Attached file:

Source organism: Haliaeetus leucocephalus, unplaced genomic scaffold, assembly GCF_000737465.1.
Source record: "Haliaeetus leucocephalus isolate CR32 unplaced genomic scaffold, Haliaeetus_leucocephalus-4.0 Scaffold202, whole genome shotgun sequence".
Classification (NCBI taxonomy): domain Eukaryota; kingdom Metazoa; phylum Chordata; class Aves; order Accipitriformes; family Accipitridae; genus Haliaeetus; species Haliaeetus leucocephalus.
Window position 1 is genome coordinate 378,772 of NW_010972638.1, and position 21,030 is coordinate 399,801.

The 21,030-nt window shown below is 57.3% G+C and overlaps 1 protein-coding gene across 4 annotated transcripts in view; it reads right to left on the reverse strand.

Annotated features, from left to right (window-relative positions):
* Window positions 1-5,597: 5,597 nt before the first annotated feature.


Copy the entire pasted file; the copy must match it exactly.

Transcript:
Source organism: Haliaeetus leucocephalus, unplaced genomic scaffold, assembly GCF_000737465.1.
Source record: "Haliaeetus leucocephalus isolate CR32 unplaced genomic scaffold, Haliaeetus_leucocephalus-4.0 Scaffold202, whole genome shotgun sequence".
Classification (NCBI taxonomy): domain Eukaryota; kingdom Metazoa; phylum Chordata; class Aves; order Accipitriformes; family Accipitridae; genus Haliaeetus; species Haliaeetus leucocephalus.
Window position 1 is genome coordinate 378,772 of NW_010972638.1, and position 21,030 is coordinate 399,801.

The 21,030-nt window shown below is 57.3% G+C and overlaps 1 protein-coding gene across 4 annotated transcripts in view; it reads right to left on the reverse strand.

Annotated features, from left to right (window-relative positions):
* Window positions 1-5,597: 5,597 nt before the first annotated feature.